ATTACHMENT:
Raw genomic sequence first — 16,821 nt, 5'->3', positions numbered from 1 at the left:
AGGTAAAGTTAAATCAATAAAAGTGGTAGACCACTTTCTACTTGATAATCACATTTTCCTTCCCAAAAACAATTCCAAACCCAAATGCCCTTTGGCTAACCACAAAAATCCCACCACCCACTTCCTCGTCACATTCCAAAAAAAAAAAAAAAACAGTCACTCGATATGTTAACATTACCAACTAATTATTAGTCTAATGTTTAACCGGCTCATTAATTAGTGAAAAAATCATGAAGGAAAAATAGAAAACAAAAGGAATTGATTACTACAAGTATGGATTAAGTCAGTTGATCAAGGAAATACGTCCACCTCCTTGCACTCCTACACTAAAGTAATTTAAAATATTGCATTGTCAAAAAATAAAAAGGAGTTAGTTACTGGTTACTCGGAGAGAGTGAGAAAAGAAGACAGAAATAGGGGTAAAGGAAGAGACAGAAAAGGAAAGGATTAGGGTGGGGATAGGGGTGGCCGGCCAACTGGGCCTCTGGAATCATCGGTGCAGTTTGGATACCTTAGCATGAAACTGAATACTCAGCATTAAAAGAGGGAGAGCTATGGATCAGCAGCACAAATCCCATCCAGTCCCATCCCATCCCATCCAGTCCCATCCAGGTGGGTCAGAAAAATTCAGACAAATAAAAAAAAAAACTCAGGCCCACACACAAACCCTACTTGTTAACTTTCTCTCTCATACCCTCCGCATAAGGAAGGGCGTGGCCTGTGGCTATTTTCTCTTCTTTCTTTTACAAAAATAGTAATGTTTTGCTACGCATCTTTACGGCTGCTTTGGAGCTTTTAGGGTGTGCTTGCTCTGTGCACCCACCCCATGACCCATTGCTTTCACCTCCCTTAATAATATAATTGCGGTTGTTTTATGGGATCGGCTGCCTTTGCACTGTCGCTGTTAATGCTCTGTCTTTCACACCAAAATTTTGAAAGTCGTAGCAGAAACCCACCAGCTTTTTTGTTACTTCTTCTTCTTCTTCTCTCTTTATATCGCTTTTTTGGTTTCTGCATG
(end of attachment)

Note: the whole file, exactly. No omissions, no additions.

Raw genomic sequence first — 16,821 nt, 5'->3', positions numbered from 1 at the left:
AGGTAAAGTTAAATCAATAAAAGTGGTAGACCACTTTCTACTTGATAATCACATTTTCCTTCCCAAAAACAATTCCAAACCCAAATGCCCTTTGGCTAACCACAAAAATCCCACCACCCACTTCCTCGTCACATTCCAAAAAAAAAAAAAAAACAGTCACTCGATATGTTAACATTACCAACTAATTATTAGTCTAATGTTTAACCGGCTCATTAATTAGTGAAAAAATCATGAAGGAAAAATAGAAAACAAAAGGAATTGATTACTACAAGTATGGATTAAGTCAGTTGATCAAGGAAATACGTCCACCTCCTTGCACTCCTACACTAAAGTAATTTAAAATATTGCATTGTCAAAAAATAAAAAGGAGTTAGTTACTGGTTACTCGGAGAGAGTGAGAAAAGAAGACAGAAATAGGGGTAAAGGAAGAGACAGAAAAGGAAAGGATTAGGGTGGGGATAGGGGTGGCCGGCCAACTGGGCCTCTGGAATCATCGGTGCAGTTTGGATACCTTAGCATGAAACTGAATACTCAGCATTAAAAGAGGGAGAGCTATGGATCAGCAGCACAAATCCCATCCAGTCCCATCCCATCCCATCCAGTCCCATCCAGGTGGGTCAGAAAAATTCAGACAAATAAAAAAAAAAACTCAGGCCCACACACAAACCCTACTTGTTAACTTTCTCTCTCATACCCTCCGCATAAGGAAGGGCGTGGCCTGTGGCTATTTTCTCTTCTTTCTTTTACAAAAATAGTAATGTTTTGCTACGCATCTTTACGGCTGCTTTGGAGCTTTTAGGGTGTGCTTGCTCTGTGCACCCACCCCATGACCCATTGCTTTCACCTCCCTTAATAATATAATTGCGGTTGTTTTATGGGATCGGCTGCCTTTGCACTGTCGCTGTTAATGCTCTGTCTTTCACACCAAAATTTTGAAAGTCGTAGCAGAAACCCACCAGCTTTTTTGTTACTTCTTCTTCTTCTTCTCTCTTTATATCGCTTTTTTGGTTTCTGCATG